George Alagiah, 49, presents the BBC Six O'Clock News. Born in Sri Lanka, he spent his early years in Ghana before coming to British boarding school aged 12. A specialist on Africa and the developing world, he lives in London with his wife, Frances, and two sons, Adam and Matthew.

So what inspired you to start a career in the media?

Watergate: I fancied myself as a Bernstein, smoking 20 cigarettes an hour and getting a scoop. As a young teenager, it was the collar undone, tie hanging round your navel, cigarette in mouth, banging away at a typewriter, and bringing down a government or a president. I thought that was cool. Later on, I saw journalism as combining ideas about social justice with writing.

When you were 15 years old, what was the family newspaper and did you read it?

I didn't live with my family - I was sent to boarding school here. I don't think I ever saw newspapers in my boarding house. When I went home, I saw Nigerian papers .

And what were your favourite television and radio programmes?

At school it was limited, but I remember Top of the Pops on a Thursday - lots of adolescent boys stuck in a badly heated and ventilated basement room. By the time Pan's People came on, it was getting pretty steamy. We watched sport on Saturdays, followed by R White's lemonade, cola cubes and sherbets.

What's the first media you turn to in the mornings?

BBC Radio 4, Today. I read The Guardian at home, but make sure that I look at a selection of the others at work, always the Daily Mail. I tend not to bother much with The Sun.

Do you consult any media sources during the working day?

I flick between Sky News and News 24.

What's the best thing about your job?

Knowing that it matters I guess. If you get the journalism right - stick to the facts and give both sides - it can be a civilising thing for a country. Having decent information is at the core of a good society.

And the worst?

As a news presenter, never really being able to say what I think, because otherwise nobody would trust me.

What's the proudest achievement in your working life?

I am proud of having got where I am now, given where I started off. I came to this country when I was 12 and, if I can give myself a little pat on the back, I think that I've worked hard and achieved a good deal. As for stories, one of the best was when we managed to get some of the first pictures of the ethnic cleansing going on in Kosovo in 1999.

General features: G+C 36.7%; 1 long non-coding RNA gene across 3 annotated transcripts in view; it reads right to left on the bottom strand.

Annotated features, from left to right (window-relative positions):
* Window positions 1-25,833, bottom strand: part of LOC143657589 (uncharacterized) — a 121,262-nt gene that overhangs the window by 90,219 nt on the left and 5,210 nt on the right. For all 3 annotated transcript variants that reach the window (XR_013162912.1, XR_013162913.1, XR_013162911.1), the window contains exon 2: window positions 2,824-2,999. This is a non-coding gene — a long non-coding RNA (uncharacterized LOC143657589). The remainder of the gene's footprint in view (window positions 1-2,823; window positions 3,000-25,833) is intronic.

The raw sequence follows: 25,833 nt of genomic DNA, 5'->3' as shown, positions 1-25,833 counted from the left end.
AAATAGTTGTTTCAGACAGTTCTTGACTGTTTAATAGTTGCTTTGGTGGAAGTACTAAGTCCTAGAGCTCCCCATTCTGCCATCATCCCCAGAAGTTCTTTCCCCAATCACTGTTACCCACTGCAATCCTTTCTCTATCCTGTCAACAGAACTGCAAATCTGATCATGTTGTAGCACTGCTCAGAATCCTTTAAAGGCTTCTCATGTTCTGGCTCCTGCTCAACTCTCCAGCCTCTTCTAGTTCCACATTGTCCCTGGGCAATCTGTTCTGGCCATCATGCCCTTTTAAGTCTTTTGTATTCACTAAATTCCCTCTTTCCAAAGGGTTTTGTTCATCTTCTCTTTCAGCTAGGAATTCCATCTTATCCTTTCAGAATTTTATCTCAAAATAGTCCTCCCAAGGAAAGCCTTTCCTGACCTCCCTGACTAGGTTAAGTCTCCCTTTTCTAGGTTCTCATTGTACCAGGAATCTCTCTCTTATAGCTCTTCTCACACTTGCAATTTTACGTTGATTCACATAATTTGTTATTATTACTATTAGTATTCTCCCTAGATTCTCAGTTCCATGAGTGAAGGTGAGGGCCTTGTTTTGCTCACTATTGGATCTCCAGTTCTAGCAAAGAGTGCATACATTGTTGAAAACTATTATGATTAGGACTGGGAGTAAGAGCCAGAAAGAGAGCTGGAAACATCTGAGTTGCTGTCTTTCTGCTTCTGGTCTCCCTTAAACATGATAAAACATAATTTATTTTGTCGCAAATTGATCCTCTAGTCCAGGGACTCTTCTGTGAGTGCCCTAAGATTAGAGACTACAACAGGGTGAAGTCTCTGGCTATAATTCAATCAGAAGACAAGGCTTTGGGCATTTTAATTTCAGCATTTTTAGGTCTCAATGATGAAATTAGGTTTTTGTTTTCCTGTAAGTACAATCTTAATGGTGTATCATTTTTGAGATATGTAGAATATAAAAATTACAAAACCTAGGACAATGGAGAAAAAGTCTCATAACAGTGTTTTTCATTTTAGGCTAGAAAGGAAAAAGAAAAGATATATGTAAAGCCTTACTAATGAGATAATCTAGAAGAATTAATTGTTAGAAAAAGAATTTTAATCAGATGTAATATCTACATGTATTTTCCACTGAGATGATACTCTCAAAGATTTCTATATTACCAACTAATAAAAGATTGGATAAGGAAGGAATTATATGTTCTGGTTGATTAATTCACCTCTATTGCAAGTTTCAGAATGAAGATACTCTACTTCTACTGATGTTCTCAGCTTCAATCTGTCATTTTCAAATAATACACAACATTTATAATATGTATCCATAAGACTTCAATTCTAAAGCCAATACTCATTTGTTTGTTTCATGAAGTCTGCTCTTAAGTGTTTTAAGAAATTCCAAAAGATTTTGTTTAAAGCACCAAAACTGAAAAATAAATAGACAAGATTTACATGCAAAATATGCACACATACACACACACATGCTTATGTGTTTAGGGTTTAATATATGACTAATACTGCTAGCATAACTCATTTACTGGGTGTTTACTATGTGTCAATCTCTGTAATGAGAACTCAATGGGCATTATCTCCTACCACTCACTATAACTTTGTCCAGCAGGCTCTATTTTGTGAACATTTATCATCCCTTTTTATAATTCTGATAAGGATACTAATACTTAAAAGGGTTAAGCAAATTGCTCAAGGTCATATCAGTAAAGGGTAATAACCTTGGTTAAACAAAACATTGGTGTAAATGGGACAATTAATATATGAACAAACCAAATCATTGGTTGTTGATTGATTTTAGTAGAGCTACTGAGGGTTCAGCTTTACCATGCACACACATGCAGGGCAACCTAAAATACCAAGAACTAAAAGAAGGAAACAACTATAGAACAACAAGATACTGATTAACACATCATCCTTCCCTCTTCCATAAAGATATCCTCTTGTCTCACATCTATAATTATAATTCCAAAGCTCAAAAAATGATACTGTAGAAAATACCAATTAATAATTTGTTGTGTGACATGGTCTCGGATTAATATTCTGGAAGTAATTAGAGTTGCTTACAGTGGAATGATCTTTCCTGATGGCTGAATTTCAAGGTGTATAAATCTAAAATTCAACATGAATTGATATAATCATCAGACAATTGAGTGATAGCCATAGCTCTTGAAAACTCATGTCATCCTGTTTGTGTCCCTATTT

And the most embarrassing moment?

We do a "Six O'Clock Special Report". About a year ago, I came out with the "Six O'Clock Sex Report". The whole studio, including my on-air partner Sophie Raworth, were bent over laughing, and I had to hold it together to go into the next queue. It might have been good for audience figures...

At home, what do you tune in to?

Sometimes Newsnight, but I don't watch much TV. I'm more likely to listen to music. I have a lot of African jazz, people such as Abdullah Ibrahim. Right now, I'm listening to Ry Cooder - one of his fusion things with Manuel Galban.

What is your Sunday paper? And do you have a favourite magazine?

The Observer and Sunday Telegraph, so I have as broad a spread of opinion as possible. I tend not to get magazines.

Name the career ambition you want to realise before you retire

I'd love to do something creative - I'd like to be on the other side of the camera. I've written books on Africa and on multiculturalism, but I'd love to try my hand at fiction.

If you didn't work in the media what would you do?

I might have been tempted by politics and the idea of trying to do something, but I wouldn't have lasted a minute in the adversarial atmosphere.

Who in the media do you most admire and why?

I like Jonathan Ross a lot: fast, furious and slightly dangerous. And Lenny Henry, because he makes me laugh to the point of tears.



1980: An editorial assistant at a technology publication, paid pounds 3,800 a year.

1982: Works at South magazine - founded on the notion "an unequal world is an unstable world" - where he becomes Africa editor.

1989: Joins the BBC, working as a foreign correspondent specialising in Africa and the developing world. In 1992 he wins the Critics Award and the Golden Nymph Award at the Monte Carlo Television Festival. In 1993 he wins the Royal Television Society's Best International Report and a commendation at the Bafta Awards for his reporting on the famine and American intervention in Somalia.

1994: Appointed South Africa correspondent, based in Johannesburg. Wins Amnesty International's Best TV Journalist award. Reports on the genocide in Rwanda and civil wars in Afghanistan, Liberia and Sierra Leone. In 1998 he is voted Media Personality of the Year at the Ethnic Minority Media Awards, and in 2000 he is part of the BBC team to win a Bafta for its coverage of the Kosovo conflict. Publishes his first book in 2001, A Passage to Africa.

2002: Moves in March from BBC1's One O'Clock News to help launch BBC World and BBC4's international news programme.

2003: Joins the BBC Six O'Clock News, which he co-presents with Sophie Raworth.